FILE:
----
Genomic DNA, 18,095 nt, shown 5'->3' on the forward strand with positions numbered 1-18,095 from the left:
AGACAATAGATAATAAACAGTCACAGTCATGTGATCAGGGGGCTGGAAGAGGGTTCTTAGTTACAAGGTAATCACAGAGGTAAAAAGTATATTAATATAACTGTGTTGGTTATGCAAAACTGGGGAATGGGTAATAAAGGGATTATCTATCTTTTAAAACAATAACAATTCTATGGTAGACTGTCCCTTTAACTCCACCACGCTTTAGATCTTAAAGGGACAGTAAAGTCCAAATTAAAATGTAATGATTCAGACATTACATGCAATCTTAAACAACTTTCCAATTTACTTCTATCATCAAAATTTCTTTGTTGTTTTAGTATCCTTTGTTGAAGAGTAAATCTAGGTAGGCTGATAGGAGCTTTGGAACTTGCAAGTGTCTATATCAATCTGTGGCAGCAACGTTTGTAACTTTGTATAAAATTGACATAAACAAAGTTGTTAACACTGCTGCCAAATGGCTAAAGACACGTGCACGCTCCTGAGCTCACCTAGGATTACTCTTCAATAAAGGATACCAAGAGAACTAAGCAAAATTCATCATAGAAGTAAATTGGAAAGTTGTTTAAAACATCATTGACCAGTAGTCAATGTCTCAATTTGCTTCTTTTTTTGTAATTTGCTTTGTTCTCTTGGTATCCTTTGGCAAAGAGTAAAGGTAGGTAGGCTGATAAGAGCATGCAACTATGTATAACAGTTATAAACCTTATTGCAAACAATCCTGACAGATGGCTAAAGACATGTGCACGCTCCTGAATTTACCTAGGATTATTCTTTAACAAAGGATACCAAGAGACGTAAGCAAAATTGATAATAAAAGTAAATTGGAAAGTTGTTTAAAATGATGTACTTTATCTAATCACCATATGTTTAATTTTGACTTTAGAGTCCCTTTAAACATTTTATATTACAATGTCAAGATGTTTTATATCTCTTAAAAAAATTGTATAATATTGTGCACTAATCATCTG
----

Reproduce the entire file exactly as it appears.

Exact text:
Genomic DNA, 18,095 nt, shown 5'->3' on the forward strand with positions numbered 1-18,095 from the left:
AGACAATAGATAATAAACAGTCACAGTCATGTGATCAGGGGGCTGGAAGAGGGTTCTTAGTTACAAGGTAATCACAGAGGTAAAAAGTATATTAATATAACTGTGTTGGTTATGCAAAACTGGGGAATGGGTAATAAAGGGATTATCTATCTTTTAAAACAATAACAATTCTATGGTAGACTGTCCCTTTAACTCCACCACGCTTTAGATCTTAAAGGGACAGTAAAGTCCAAATTAAAATGTAATGATTCAGACATTACATGCAATCTTAAACAACTTTCCAATTTACTTCTATCATCAAAATTTCTTTGTTGTTTTAGTATCCTTTGTTGAAGAGTAAATCTAGGTAGGCTGATAGGAGCTTTGGAACTTGCAAGTGTCTATATCAATCTGTGGCAGCAACGTTTGTAACTTTGTATAAAATTGACATAAACAAAGTTGTTAACACTGCTGCCAAATGGCTAAAGACACGTGCACGCTCCTGAGCTCACCTAGGATTACTCTTCAATAAAGGATACCAAGAGAACTAAGCAAAATTCATCATAGAAGTAAATTGGAAAGTTGTTTAAAACATCATTGACCAGTAGTCAATGTCTCAATTTGCTTCTTTTTTTGTAATTTGCTTTGTTCTCTTGGTATCCTTTGGCAAAGAGTAAAGGTAGGTAGGCTGATAAGAGCATGCAACTATGTATAACAGTTATAAACCTTATTGCAAACAATCCTGACAGATGGCTAAAGACATGTGCACGCTCCTGAATTTACCTAGGATTATTCTTTAACAAAGGATACCAAGAGACGTAAGCAAAATTGATAATAAAAGTAAATTGGAAAGTTGTTTAAAATGATGTACTTTATCTAATCACCATATGTTTAATTTTGACTTTAGAGTCCCTTTAAACATTTTATATTACAATGTCAAGATGTTTTATATCTCTTAAAAAAATTGTATAATATTGTGCACTAATCATCTG